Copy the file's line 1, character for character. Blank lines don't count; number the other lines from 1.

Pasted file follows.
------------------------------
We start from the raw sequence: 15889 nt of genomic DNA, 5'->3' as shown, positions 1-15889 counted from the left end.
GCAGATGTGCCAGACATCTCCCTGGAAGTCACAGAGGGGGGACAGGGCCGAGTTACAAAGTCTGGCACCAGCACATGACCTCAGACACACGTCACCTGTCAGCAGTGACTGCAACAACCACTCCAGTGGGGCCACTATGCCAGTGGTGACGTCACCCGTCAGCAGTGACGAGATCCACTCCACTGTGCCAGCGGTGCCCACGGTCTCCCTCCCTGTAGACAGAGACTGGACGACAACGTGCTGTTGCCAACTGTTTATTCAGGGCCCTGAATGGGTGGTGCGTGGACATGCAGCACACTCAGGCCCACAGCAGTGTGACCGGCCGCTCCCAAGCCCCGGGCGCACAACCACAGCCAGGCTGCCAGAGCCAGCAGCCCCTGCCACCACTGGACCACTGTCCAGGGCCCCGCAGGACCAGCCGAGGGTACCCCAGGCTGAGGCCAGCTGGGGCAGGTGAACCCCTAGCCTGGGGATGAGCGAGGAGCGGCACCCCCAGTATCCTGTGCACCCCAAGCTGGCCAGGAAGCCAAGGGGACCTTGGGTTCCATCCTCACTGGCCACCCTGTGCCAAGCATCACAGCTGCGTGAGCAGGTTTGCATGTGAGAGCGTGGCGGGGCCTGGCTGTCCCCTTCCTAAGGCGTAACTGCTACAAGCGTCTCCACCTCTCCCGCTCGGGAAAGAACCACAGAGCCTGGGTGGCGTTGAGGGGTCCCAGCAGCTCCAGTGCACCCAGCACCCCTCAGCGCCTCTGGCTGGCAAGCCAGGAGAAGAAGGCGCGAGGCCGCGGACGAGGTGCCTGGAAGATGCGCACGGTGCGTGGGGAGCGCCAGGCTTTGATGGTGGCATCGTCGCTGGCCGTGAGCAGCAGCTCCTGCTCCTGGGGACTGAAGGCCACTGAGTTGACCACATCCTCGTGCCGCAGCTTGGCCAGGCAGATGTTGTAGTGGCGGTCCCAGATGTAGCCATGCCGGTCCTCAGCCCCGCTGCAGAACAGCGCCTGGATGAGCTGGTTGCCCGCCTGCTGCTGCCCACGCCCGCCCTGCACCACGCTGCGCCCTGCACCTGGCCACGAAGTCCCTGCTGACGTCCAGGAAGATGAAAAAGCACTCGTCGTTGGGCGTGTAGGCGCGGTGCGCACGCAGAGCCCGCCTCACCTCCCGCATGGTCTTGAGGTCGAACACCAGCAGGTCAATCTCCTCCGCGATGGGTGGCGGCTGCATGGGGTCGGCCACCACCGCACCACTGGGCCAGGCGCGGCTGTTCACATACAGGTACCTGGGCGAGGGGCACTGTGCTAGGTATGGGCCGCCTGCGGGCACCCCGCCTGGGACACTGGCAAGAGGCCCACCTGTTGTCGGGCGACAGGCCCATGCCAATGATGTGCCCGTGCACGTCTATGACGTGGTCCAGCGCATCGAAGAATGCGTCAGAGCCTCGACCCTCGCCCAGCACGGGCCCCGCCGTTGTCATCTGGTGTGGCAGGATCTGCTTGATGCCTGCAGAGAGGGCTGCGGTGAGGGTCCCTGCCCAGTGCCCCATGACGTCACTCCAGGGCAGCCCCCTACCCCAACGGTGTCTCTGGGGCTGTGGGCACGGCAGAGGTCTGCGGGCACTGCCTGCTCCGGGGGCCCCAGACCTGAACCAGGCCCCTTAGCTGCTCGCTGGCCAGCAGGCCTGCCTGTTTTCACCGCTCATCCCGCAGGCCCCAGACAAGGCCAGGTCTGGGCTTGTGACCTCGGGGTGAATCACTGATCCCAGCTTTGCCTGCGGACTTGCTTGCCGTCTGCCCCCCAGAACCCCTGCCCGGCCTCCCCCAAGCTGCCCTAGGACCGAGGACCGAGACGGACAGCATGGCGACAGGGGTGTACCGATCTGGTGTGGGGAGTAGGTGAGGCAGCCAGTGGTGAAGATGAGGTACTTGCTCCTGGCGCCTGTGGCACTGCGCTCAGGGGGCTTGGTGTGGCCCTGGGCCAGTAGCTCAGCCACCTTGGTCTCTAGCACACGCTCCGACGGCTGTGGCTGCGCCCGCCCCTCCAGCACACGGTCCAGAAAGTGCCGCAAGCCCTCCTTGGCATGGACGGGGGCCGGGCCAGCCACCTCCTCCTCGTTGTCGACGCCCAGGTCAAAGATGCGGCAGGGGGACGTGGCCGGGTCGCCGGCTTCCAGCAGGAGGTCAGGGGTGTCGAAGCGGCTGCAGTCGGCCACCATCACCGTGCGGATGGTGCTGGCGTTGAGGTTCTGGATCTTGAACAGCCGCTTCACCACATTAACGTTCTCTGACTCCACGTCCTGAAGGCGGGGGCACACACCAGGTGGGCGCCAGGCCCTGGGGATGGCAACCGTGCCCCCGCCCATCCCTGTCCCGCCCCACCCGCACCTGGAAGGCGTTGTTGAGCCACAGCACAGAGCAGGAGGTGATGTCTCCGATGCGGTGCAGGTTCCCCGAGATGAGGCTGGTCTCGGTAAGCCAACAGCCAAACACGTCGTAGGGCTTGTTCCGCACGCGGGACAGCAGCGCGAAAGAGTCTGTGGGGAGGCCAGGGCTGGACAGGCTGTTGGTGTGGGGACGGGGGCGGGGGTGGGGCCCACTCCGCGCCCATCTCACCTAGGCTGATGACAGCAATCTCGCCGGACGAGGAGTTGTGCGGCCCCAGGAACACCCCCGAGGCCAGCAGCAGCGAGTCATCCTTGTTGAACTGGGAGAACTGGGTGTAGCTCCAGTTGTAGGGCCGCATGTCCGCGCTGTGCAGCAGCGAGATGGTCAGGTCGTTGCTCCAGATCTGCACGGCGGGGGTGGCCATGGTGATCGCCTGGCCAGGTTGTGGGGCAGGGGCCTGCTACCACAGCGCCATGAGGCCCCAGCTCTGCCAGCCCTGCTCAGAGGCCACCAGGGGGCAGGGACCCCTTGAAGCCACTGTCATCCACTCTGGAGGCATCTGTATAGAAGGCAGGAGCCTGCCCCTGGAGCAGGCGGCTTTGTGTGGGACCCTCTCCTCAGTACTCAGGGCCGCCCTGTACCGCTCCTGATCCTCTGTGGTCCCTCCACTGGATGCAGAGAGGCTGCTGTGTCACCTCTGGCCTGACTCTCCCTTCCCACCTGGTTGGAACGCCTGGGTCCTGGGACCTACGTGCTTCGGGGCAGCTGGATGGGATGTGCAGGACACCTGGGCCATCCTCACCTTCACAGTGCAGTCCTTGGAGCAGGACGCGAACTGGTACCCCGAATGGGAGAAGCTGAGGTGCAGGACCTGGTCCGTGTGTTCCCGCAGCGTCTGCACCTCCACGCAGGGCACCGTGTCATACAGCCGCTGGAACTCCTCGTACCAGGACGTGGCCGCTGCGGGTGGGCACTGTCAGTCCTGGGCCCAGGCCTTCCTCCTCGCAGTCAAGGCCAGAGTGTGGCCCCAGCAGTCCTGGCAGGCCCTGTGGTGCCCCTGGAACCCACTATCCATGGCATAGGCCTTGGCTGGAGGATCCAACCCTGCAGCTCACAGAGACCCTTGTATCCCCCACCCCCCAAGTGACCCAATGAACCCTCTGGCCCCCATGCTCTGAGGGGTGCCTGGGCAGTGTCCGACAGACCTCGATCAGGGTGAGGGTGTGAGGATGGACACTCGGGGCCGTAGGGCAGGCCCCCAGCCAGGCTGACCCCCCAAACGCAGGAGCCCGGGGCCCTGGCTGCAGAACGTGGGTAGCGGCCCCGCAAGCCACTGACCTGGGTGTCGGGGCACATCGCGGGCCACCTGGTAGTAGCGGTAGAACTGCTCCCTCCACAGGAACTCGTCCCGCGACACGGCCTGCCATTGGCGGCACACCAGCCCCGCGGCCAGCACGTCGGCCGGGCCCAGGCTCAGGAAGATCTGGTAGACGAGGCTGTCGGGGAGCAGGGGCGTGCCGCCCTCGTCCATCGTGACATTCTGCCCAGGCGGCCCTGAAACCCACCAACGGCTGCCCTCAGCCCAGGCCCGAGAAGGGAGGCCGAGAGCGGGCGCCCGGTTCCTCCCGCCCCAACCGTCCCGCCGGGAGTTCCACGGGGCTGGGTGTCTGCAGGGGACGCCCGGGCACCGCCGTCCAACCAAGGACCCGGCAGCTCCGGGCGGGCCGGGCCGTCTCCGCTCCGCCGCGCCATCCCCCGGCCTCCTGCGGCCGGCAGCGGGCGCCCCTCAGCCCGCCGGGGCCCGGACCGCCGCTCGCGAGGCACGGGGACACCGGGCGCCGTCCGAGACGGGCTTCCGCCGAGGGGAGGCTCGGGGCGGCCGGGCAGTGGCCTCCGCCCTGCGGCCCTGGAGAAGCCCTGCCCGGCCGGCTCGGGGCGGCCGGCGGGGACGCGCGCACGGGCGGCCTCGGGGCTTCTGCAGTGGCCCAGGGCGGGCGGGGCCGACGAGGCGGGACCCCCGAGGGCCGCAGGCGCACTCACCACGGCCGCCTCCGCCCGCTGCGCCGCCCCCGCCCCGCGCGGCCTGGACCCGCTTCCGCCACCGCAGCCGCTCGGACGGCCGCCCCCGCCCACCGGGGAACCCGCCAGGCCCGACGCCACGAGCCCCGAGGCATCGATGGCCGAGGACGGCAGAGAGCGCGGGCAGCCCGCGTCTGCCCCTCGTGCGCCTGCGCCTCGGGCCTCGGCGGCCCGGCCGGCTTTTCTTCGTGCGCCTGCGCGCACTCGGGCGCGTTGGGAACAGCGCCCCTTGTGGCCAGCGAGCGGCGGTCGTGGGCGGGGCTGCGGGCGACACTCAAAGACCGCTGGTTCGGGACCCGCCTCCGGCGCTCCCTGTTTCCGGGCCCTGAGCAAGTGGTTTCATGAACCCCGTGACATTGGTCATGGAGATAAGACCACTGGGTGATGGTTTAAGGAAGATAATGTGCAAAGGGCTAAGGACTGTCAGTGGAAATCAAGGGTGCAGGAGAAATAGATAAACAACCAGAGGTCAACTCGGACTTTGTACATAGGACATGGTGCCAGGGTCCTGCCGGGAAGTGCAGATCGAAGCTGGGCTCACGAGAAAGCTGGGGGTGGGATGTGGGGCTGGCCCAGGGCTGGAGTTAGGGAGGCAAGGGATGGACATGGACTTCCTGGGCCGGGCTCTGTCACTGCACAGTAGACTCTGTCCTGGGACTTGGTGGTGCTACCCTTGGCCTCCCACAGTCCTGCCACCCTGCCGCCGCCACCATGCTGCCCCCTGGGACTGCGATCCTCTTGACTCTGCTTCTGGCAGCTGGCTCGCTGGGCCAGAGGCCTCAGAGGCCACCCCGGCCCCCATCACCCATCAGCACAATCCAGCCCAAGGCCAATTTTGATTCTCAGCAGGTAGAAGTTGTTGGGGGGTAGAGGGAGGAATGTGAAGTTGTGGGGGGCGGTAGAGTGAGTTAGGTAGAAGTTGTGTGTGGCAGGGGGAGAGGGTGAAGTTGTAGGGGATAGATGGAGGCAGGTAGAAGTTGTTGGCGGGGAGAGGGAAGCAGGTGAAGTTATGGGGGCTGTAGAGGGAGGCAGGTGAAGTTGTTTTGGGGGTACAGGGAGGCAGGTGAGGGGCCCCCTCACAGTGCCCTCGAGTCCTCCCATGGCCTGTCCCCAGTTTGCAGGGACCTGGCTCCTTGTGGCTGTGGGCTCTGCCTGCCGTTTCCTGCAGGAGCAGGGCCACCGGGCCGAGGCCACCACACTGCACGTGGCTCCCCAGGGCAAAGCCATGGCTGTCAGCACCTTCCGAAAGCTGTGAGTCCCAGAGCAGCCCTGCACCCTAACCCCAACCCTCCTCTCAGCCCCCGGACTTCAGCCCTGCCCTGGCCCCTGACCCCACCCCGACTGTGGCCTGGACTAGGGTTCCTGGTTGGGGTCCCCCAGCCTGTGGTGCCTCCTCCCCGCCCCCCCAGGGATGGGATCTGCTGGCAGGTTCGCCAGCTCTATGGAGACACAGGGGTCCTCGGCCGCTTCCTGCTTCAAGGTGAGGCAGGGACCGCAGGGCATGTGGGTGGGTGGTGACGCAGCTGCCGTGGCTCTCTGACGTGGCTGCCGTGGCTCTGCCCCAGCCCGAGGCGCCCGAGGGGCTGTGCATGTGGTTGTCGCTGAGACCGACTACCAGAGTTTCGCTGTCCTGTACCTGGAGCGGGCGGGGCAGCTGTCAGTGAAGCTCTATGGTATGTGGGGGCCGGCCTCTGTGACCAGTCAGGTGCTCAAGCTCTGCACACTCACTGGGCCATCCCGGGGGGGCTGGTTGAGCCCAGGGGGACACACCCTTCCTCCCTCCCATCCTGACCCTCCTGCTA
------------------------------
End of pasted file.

We start from the raw sequence: 15889 nt of genomic DNA, 5'->3' as shown, positions 1-15889 counted from the left end.